That’s before they’ll tell you about the different personal touches that different teachers bring to their lessons. The few well-timed encouraging words that help a student through a moment where they are struggling or the perfectly-delivered piece of advice. Or the confidence-boosting compliment that lets a student know that they have been recognised as an individual and helps them believe that they can and will do well. And of course, the specific and detailed feedback, targets and other help that teachers give and students appreciate that helps them progress in their learning.

But then, you already knew that.

There are very many things for us busy teachers to remember at the start of a hectic, frantic, frenetic (and a whole gamut of other words ending in ‘tic’) new term. But one of the really important things that’s easy to forget, is that along with the outstanding teachers here at Cotham, there are lots of students who are also outstanding in lots of different ways. Students who are enthusiastic, receptive and who recognise and appreciate the outstanding teaching that teachers deliver every day.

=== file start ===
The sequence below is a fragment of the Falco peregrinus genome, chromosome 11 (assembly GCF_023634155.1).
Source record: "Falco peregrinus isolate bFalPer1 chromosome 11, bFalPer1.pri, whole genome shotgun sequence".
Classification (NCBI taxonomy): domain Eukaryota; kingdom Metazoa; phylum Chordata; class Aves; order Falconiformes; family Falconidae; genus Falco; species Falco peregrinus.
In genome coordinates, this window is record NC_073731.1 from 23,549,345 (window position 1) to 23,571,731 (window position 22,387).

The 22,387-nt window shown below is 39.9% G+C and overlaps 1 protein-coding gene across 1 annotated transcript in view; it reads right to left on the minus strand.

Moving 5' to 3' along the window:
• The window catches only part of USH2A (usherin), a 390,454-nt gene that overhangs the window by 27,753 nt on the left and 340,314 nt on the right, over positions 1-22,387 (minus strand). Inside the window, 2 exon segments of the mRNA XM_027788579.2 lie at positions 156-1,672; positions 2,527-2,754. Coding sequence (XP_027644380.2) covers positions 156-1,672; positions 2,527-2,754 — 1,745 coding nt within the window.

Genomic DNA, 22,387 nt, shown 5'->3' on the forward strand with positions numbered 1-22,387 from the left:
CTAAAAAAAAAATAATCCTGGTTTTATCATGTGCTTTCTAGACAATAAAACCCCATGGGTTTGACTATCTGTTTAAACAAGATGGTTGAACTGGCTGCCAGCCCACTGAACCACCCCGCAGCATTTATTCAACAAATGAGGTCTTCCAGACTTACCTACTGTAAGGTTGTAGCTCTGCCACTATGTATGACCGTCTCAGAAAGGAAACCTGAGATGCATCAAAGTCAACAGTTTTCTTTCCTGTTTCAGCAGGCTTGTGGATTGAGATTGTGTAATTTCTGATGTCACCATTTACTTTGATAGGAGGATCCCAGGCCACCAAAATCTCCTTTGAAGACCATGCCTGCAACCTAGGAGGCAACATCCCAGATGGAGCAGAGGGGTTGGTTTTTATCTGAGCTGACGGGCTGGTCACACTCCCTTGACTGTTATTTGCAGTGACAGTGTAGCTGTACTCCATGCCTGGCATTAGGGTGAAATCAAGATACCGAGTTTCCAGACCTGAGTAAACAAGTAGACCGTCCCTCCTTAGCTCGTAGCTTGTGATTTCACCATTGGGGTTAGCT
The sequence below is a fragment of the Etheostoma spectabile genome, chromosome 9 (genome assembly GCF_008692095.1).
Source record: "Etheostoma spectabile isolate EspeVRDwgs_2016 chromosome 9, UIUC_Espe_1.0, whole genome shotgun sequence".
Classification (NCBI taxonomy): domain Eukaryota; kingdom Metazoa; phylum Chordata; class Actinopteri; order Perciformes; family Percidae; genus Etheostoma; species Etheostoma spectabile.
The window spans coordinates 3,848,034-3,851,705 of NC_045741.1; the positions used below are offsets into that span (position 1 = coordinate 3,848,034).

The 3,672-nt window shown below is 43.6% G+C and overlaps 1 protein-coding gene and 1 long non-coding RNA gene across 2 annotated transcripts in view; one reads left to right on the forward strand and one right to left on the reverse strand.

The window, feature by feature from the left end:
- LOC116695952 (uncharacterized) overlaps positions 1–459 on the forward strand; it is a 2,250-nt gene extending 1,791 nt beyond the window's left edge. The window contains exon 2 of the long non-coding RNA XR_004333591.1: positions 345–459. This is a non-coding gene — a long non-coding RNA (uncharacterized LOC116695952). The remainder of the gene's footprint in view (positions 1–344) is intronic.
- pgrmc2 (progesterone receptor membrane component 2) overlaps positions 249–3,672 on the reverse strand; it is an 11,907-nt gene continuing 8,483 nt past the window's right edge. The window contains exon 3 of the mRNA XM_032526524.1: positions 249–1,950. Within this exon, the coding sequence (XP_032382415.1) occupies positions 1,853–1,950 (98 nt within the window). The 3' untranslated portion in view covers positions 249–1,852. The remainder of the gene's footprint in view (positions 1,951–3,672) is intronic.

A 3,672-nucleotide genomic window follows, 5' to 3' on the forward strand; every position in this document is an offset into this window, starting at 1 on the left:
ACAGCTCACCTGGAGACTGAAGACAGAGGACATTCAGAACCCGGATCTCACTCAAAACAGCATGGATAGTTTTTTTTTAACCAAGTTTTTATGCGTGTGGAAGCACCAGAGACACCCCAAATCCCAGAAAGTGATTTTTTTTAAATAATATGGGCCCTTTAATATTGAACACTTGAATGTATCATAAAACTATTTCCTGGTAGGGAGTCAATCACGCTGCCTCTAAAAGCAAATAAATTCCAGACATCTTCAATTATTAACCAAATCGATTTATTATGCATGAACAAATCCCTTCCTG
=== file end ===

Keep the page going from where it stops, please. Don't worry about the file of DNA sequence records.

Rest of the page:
Which is well worth remembering.

Oh, and make sure to remember to watch Kung Fu Panda 1 & 2.

They’ll teach you lots of good things that you can use in teaching … and they’re funny. Just what you need after a day of marking, creating seating plans and struggling with the difficulties of (double-sided) photocopying.

CPD Update

New Year and a renewed sense of purpose

What is the intention and purpose of CPD at Cotham School?

High quality professional development enables the school to improve and develops its capacity for sustained improvement by developing high quality teaching, leadership capacity and high professional standards among all staff.

14 CPD intentions for 2014!

  1. Further improve teaching and learning
  2. Contribute to raising attainment and achievement
  3. Prepare and skill staff for new challenges
  4. Develop professional knowledge and understanding
  5. Allow for curriculum innovation and development